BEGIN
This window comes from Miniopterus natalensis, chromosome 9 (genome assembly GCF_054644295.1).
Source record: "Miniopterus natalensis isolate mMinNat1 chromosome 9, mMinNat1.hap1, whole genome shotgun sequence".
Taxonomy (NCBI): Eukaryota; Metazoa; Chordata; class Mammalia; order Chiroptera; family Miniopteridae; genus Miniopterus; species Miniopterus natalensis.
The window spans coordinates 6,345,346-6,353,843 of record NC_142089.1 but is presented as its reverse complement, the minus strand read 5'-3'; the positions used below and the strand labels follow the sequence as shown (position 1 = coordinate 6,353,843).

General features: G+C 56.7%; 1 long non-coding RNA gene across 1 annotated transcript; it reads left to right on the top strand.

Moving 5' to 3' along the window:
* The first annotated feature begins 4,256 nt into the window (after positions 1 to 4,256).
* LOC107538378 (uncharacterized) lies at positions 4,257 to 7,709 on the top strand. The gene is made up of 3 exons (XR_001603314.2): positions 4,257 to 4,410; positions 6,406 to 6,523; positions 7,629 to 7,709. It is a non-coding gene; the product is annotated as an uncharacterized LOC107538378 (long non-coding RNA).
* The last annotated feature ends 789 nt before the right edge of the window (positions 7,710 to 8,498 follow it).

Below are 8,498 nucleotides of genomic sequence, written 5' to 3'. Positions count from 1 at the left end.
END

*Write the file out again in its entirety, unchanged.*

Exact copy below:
This window comes from Miniopterus natalensis, chromosome 9 (genome assembly GCF_054644295.1).
Source record: "Miniopterus natalensis isolate mMinNat1 chromosome 9, mMinNat1.hap1, whole genome shotgun sequence".
Taxonomy (NCBI): Eukaryota; Metazoa; Chordata; class Mammalia; order Chiroptera; family Miniopteridae; genus Miniopterus; species Miniopterus natalensis.
The window spans coordinates 6,345,346-6,353,843 of record NC_142089.1 but is presented as its reverse complement, the minus strand read 5'-3'; the positions used below and the strand labels follow the sequence as shown (position 1 = coordinate 6,353,843).

General features: G+C 56.7%; 1 long non-coding RNA gene across 1 annotated transcript; it reads left to right on the top strand.

Moving 5' to 3' along the window:
* The first annotated feature begins 4,256 nt into the window (after positions 1 to 4,256).
* LOC107538378 (uncharacterized) lies at positions 4,257 to 7,709 on the top strand. The gene is made up of 3 exons (XR_001603314.2): positions 4,257 to 4,410; positions 6,406 to 6,523; positions 7,629 to 7,709. It is a non-coding gene; the product is annotated as an uncharacterized LOC107538378 (long non-coding RNA).
* The last annotated feature ends 789 nt before the right edge of the window (positions 7,710 to 8,498 follow it).

Below are 8,498 nucleotides of genomic sequence, written 5' to 3'. Positions count from 1 at the left end.